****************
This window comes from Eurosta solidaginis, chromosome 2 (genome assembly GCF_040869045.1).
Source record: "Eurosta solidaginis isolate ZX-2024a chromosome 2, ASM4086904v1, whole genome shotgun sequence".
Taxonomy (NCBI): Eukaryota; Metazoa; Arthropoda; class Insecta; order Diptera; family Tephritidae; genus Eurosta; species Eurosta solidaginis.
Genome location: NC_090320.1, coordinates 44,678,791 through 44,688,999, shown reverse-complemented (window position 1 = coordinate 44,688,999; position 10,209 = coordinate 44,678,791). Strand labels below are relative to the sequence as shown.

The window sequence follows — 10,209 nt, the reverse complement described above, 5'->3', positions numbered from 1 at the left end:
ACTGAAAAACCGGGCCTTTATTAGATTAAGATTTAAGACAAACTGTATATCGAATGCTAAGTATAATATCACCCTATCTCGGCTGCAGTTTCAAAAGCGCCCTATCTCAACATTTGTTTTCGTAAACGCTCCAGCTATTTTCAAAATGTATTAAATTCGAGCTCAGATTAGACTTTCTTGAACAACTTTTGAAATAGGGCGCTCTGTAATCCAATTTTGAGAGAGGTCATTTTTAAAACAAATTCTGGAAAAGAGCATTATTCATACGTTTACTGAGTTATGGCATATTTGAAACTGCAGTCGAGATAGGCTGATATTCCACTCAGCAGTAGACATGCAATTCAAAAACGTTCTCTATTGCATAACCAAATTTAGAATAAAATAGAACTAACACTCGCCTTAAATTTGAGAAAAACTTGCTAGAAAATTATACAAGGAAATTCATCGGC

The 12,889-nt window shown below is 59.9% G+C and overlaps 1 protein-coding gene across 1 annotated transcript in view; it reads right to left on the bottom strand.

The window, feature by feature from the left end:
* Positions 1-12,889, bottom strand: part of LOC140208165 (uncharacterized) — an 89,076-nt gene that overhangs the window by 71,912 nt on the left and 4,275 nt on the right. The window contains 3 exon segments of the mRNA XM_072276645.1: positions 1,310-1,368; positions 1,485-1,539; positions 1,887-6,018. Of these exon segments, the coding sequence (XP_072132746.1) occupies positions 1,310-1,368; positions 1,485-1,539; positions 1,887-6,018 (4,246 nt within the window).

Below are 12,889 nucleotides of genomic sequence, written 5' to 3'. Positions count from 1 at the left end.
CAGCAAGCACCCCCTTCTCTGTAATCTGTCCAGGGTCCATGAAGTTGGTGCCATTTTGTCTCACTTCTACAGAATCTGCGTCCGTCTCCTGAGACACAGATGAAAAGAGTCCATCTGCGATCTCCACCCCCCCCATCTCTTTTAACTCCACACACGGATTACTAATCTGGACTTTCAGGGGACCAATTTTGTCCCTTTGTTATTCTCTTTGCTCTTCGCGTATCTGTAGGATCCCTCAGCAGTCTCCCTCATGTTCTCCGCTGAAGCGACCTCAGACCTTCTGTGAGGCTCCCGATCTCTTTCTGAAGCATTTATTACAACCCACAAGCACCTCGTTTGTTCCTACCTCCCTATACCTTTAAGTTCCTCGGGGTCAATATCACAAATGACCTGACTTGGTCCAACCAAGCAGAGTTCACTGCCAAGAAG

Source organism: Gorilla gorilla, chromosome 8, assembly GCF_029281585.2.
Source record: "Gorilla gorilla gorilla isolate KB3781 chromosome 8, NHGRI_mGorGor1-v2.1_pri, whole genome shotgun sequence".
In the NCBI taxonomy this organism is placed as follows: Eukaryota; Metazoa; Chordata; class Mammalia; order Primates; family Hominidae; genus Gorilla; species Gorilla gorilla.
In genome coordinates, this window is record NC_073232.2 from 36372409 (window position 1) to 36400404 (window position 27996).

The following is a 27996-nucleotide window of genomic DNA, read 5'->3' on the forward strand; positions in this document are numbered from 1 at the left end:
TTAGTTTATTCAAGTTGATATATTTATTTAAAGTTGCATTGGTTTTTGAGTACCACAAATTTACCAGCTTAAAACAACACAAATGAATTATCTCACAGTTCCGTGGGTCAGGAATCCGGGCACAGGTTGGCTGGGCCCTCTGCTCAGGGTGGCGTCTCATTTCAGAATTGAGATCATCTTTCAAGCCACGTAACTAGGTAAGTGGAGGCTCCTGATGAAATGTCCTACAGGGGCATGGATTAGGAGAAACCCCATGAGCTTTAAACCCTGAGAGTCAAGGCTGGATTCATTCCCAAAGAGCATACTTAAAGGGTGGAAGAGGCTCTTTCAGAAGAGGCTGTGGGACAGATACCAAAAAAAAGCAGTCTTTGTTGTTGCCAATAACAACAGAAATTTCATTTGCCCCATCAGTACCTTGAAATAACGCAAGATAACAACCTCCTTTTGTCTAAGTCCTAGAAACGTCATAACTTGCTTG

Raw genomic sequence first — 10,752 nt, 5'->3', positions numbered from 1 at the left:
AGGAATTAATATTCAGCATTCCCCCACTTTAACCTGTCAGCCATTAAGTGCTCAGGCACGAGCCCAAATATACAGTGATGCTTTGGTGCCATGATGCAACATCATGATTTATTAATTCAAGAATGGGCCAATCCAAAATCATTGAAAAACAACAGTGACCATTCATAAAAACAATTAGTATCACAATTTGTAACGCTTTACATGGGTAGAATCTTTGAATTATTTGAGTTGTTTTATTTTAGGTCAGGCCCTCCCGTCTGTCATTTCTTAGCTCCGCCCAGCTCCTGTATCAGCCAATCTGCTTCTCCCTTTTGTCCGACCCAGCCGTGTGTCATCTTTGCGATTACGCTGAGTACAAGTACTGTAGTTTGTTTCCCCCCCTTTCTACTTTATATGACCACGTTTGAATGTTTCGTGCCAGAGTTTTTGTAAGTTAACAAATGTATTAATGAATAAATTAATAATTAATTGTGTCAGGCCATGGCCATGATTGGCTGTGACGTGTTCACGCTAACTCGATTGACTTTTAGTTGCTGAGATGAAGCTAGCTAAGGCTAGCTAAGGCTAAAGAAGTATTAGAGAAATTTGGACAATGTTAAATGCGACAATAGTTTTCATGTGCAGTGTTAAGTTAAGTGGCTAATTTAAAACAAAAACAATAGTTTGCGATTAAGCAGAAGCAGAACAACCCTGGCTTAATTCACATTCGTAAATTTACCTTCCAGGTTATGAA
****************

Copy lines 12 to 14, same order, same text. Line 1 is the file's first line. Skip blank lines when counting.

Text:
Source organism: Gorilla gorilla, chromosome 8, assembly GCF_029281585.2.
Source record: "Gorilla gorilla gorilla isolate KB3781 chromosome 8, NHGRI_mGorGor1-v2.1_pri, whole genome shotgun sequence".
In the NCBI taxonomy this organism is placed as follows: Eukaryota; Metazoa; Chordata; class Mammalia; order Primates; family Hominidae; genus Gorilla; species Gorilla gorilla.